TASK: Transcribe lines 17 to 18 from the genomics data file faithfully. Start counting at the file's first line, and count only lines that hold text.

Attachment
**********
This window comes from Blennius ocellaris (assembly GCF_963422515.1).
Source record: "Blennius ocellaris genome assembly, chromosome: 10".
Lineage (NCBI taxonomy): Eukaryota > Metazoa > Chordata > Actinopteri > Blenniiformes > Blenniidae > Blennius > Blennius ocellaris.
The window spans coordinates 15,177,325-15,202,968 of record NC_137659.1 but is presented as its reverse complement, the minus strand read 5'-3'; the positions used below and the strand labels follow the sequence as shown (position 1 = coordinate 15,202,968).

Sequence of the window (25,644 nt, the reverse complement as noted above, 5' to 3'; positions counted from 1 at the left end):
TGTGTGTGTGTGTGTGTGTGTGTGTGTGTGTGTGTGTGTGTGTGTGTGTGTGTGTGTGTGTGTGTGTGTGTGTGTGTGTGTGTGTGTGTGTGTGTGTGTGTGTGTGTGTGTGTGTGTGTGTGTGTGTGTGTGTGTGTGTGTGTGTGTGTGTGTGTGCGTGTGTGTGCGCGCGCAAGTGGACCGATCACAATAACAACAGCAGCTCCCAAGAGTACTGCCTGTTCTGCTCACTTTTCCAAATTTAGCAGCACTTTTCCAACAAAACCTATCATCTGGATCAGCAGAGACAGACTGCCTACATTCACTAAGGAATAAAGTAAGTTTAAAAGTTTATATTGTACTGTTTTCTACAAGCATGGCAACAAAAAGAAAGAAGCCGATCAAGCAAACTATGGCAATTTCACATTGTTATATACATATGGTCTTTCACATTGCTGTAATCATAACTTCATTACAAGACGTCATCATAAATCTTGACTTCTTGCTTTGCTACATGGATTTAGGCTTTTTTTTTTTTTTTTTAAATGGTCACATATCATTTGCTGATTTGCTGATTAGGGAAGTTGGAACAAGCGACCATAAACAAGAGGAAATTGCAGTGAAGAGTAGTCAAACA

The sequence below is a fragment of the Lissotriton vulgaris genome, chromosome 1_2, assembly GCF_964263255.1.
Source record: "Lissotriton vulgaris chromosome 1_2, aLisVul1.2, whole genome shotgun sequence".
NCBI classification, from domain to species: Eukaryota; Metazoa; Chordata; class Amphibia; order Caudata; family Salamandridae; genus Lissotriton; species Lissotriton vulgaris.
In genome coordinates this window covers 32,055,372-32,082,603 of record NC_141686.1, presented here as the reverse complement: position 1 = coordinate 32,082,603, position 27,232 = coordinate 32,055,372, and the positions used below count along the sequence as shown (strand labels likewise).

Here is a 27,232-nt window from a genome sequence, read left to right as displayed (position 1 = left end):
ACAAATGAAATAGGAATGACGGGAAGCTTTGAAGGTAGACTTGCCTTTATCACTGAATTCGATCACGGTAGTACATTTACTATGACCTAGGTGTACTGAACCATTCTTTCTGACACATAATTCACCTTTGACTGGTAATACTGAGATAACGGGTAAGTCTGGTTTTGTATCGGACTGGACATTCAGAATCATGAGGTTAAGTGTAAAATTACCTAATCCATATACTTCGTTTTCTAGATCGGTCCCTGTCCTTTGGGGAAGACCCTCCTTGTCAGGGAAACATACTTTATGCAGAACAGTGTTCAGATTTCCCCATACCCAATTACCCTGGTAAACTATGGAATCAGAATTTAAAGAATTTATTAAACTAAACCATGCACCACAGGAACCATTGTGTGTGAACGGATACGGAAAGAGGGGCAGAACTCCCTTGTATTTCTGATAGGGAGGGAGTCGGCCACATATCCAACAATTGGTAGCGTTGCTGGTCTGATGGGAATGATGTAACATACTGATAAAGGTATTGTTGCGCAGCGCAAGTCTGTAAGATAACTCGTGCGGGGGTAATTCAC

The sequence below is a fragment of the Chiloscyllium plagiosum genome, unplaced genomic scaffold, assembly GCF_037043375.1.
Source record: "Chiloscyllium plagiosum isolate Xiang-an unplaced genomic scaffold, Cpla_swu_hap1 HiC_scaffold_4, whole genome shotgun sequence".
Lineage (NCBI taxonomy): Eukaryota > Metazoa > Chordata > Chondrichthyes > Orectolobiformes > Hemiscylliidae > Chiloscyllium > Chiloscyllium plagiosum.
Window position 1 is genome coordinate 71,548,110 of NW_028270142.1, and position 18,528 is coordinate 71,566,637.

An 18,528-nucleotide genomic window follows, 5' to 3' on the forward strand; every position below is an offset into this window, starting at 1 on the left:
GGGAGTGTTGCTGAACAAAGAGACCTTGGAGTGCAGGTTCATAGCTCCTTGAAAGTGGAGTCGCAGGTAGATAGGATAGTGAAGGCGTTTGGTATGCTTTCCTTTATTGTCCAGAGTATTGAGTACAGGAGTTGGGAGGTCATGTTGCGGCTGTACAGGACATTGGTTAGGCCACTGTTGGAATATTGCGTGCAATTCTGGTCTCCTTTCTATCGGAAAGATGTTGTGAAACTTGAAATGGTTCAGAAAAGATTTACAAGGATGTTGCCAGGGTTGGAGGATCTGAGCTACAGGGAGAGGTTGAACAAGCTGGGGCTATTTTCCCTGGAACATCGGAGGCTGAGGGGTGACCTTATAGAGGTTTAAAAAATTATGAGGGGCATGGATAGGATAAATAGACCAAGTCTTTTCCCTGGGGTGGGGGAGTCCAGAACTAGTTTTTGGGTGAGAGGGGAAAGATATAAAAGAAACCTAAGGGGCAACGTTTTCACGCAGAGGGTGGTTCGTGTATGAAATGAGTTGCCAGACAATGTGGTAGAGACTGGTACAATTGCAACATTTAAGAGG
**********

An 18,528-nucleotide genomic window follows, 5' to 3' on the forward strand; every position below is an offset into this window, starting at 1 on the left:
GGGAGTGTTGCTGAACAAAGAGACCTTGGAGTGCAGGTTCATAGCTCCTTGAAAGTGGAGTCGCAGGTAGATAGGATAGTGAAGGCGTTTGGTATGCTTTCCTTTATTGTCCAGAGTATTGAGTACAGGAGTTGGGAGGTCATGTTGCGGCTGTACAGGACATTGGTTAGGCCACTGTTGGAATATTGCGTGCAATTCTGGTCTCCTTTCTATCGGAAAGATGTTGTGAAACTTGAAATGGTTCAGAAAAGATTTACAAGGATGTTGCCAGGGTTGGAGGATCTGAGCTACAGGGAGAGGTTGAACAAGCTGGGGCTATTTTCCCTGGAACATCGGAGGCTGAGGGGTGACCTTATAGAGGTTTAAAAAATTATGAGGGGCATGGATAGGATAAATAGACCAAGTCTTTTCCCTGGGGTGGGGGAGTCCAGAACTAGTTTTTGGGTGAGAGGGGAAAGATATAAAAGAAACCTAAGGGGCAACGTTTTCACGCAGAGGGTGGTTCGTGTATGAAATGAGTTGCCAGACAATGTGGTAGAGACTGGTACAATTGCAACATTTAAGAGG